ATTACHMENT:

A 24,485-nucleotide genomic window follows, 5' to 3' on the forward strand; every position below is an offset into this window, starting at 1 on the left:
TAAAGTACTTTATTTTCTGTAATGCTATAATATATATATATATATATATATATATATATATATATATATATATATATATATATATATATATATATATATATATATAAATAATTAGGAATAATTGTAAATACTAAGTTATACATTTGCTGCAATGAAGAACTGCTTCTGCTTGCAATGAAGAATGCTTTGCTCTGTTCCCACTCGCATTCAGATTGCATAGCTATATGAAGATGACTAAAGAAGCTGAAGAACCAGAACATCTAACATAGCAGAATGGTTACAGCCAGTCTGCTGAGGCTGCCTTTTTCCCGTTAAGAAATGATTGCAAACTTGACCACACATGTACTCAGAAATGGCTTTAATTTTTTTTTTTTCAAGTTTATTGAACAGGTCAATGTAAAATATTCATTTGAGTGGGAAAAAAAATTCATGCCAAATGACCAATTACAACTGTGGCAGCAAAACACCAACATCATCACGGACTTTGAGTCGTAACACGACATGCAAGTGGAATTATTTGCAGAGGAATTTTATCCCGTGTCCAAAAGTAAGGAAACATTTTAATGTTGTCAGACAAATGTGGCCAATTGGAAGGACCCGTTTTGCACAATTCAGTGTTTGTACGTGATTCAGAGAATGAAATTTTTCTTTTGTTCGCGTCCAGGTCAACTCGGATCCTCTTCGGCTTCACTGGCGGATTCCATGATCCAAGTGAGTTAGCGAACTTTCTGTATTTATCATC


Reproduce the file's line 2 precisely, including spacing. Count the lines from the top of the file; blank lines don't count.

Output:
TAAAGTACTTTATTTTCTGTAATGCTATAATATATATATATATATATATATATATATATATATATATATATATATATATATATATATATATATATATATATATATAAATAATTAGGAATAATTGTAAATACTAAGTTATACATTTGCTGCAATGAAGAACTGCTTCTGCTTGCAATGAAGAATGCTTTGCTCTGTTCCCACTCGCATTCAGATTGCATAGCTATATGAAGATGACTAAAGAAGCTGAAGAACCAGAACATCTAACATAGCAGAATGGTTACAGCCAGTCTGCTGAGGCTGCCTTTTTCCCGTTAAGAAATGATTGCAAACTTGACCACACATGTACTCAGAAATGGCTTTAATTTTTTTTTTTTCAAGTTTATTGAACAGGTCAATGTAAAATATTCATTTGAGTGGGAAAAAAAATTCATGCCAAATGACCAATTACAACTGTGGCAGCAAAACACCAACATCATCACGGACTTTGAGTCGTAACACGACATGCAAGTGGAATTATTTGCAGAGGAATTTTATCCCGTGTCCAAAAGTAAGGAAACATTTTAATGTTGTCAGACAAATGTGGCCAATTGGAAGGACCCGTTTTGCACAATTCAGTGTTTGTACGTGATTCAGAGAATGAAATTTTTCTTTTGTTCGCGTCCAGGTCAACTCGGATCCTCTTCGGCTTCACTGGCGGATTCCATGATCCAAGTGAGTTAGCGAACTTTCTGTATTTATCATC